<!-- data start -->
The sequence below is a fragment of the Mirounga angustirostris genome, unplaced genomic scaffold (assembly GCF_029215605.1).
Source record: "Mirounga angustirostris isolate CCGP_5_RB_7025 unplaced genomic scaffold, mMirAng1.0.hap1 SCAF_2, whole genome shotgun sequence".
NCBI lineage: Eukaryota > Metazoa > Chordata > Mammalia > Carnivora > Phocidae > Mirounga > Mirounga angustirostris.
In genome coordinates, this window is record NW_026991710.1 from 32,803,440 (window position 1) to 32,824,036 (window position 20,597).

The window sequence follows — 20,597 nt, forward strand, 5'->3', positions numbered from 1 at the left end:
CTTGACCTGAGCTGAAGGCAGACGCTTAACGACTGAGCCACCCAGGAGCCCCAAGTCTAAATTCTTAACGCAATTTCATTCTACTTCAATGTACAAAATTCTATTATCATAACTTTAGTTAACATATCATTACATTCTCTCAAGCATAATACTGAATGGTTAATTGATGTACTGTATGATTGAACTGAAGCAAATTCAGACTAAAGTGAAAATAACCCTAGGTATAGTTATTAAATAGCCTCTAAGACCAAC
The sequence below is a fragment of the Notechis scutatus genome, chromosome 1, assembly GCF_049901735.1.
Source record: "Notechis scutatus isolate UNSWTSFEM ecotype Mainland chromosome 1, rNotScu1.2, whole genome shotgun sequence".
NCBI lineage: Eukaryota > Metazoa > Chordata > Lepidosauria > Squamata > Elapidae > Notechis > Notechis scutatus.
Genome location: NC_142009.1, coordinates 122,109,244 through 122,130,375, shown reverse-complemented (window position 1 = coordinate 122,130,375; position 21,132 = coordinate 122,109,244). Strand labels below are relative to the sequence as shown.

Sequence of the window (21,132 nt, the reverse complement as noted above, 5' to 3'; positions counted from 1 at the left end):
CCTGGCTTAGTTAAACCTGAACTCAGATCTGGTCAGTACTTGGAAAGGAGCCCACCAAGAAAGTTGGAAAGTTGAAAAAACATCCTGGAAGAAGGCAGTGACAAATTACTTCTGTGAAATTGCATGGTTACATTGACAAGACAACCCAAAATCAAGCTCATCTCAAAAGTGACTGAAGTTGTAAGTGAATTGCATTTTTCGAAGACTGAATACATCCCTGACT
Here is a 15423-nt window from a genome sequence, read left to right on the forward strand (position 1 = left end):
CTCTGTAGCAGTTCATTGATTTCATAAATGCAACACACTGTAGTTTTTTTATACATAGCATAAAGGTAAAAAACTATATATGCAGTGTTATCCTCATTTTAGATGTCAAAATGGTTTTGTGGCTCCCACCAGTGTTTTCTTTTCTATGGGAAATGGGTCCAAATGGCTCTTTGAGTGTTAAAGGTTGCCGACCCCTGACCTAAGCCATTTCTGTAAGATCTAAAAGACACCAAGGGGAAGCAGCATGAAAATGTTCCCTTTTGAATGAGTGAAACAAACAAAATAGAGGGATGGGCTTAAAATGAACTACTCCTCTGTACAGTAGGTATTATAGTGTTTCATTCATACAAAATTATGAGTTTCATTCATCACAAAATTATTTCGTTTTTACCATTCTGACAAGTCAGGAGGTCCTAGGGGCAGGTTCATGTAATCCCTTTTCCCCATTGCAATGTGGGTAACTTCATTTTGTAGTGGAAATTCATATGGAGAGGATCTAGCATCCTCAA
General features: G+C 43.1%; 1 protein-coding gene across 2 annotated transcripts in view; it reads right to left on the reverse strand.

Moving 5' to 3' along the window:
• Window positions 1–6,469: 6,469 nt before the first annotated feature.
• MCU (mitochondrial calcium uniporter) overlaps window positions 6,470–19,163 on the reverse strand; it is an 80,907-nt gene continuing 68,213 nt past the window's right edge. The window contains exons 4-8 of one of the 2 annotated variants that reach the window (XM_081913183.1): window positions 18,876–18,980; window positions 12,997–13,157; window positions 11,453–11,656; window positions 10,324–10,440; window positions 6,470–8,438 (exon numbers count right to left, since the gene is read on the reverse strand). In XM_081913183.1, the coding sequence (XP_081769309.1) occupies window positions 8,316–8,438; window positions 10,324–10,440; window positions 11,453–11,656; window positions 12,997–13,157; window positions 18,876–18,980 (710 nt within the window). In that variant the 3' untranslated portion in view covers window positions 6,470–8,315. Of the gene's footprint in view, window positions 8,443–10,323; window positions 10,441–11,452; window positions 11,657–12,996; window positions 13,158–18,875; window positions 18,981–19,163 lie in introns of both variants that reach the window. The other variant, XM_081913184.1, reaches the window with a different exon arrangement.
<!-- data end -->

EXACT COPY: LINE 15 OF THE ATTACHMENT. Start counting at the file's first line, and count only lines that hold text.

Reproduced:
General features: G+C 43.1%; 1 protein-coding gene across 2 annotated transcripts in view; it reads right to left on the reverse strand.